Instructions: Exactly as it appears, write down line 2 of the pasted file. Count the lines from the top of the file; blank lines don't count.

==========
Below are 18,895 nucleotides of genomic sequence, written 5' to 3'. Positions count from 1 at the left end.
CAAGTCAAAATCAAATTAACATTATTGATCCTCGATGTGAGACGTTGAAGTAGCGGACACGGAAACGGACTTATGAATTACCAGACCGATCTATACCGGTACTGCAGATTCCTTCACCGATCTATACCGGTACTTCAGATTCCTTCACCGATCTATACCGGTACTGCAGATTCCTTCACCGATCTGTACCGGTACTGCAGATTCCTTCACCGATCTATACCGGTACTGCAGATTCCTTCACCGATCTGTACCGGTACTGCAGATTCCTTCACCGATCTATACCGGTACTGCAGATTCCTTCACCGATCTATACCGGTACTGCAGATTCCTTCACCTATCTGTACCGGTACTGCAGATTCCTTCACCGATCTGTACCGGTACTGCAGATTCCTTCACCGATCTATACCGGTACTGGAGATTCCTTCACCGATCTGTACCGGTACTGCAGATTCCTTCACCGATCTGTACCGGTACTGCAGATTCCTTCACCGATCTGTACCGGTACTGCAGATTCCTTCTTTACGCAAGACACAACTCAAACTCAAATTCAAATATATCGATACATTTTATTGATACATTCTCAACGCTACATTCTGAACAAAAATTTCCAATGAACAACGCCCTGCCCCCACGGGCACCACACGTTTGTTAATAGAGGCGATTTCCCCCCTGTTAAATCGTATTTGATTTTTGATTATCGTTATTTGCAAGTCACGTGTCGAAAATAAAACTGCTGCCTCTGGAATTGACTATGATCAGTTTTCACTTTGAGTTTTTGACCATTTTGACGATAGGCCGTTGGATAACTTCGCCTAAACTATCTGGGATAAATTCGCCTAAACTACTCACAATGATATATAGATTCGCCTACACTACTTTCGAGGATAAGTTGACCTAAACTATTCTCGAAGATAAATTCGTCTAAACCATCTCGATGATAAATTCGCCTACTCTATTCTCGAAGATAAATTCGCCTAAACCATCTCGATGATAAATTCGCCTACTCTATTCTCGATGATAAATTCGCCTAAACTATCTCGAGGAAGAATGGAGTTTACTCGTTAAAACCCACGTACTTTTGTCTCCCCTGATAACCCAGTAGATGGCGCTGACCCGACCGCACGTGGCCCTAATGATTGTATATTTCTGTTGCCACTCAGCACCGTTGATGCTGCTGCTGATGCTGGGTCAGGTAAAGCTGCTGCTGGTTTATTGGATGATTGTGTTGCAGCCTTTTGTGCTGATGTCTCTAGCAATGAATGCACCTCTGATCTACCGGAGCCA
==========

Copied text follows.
CAAGTCAAAATCAAATTAACATTATTGATCCTCGATGTGAGACGTTGAAGTAGCGGACACGGAAACGGACTTATGAATTACCAGACCGATCTATACCGGTACTGCAGATTCCTTCACCGATCTATACCGGTACTTCAGATTCCTTCACCGATCTATACCGGTACTGCAGATTCCTTCACCGATCTGTACCGGTACTGCAGATTCCTTCACCGATCTATACCGGTACTGCAGATTCCTTCACCGATCTGTACCGGTACTGCAGATTCCTTCACCGATCTATACCGGTACTGCAGATTCCTTCACCGATCTATACCGGTACTGCAGATTCCTTCACCTATCTGTACCGGTACTGCAGATTCCTTCACCGATCTGTACCGGTACTGCAGATTCCTTCACCGATCTATACCGGTACTGGAGATTCCTTCACCGATCTGTACCGGTACTGCAGATTCCTTCACCGATCTGTACCGGTACTGCAGATTCCTTCACCGATCTGTACCGGTACTGCAGATTCCTTCTTTACGCAAGACACAACTCAAACTCAAATTCAAATATATCGATACATTTTATTGATACATTCTCAACGCTACATTCTGAACAAAAATTTCCAATGAACAACGCCCTGCCCCCACGGGCACCACACGTTTGTTAATAGAGGCGATTTCCCCCCTGTTAAATCGTATTTGATTTTTGATTATCGTTATTTGCAAGTCACGTGTCGAAAATAAAACTGCTGCCTCTGGAATTGACTATGATCAGTTTTCACTTTGAGTTTTTGACCATTTTGACGATAGGCCGTTGGATAACTTCGCCTAAACTATCTGGGATAAATTCGCCTAAACTACTCACAATGATATATAGATTCGCCTACACTACTTTCGAGGATAAGTTGACCTAAACTATTCTCGAAGATAAATTCGTCTAAACCATCTCGATGATAAATTCGCCTACTCTATTCTCGAAGATAAATTCGCCTAAACCATCTCGATGATAAATTCGCCTACTCTATTCTCGATGATAAATTCGCCTAAACTATCTCGAGGAAGAATGGAGTTTACTCGTTAAAACCCACGTACTTTTGTCTCCCCTGATAACCCAGTAGATGGCGCTGACCCGACCGCACGTGGCCCTAATGATTGTATATTTCTGTTGCCACTCAGCACCGTTGATGCTGCTGCTGATGCTGGGTCAGGTAAAGCTGCTGCTGGTTTATTGGATGATTGTGTTGCAGCCTTTTGTGCTGATGTCTCTAGCAATGAATGCACCTCTGATCTACCGGAGCCA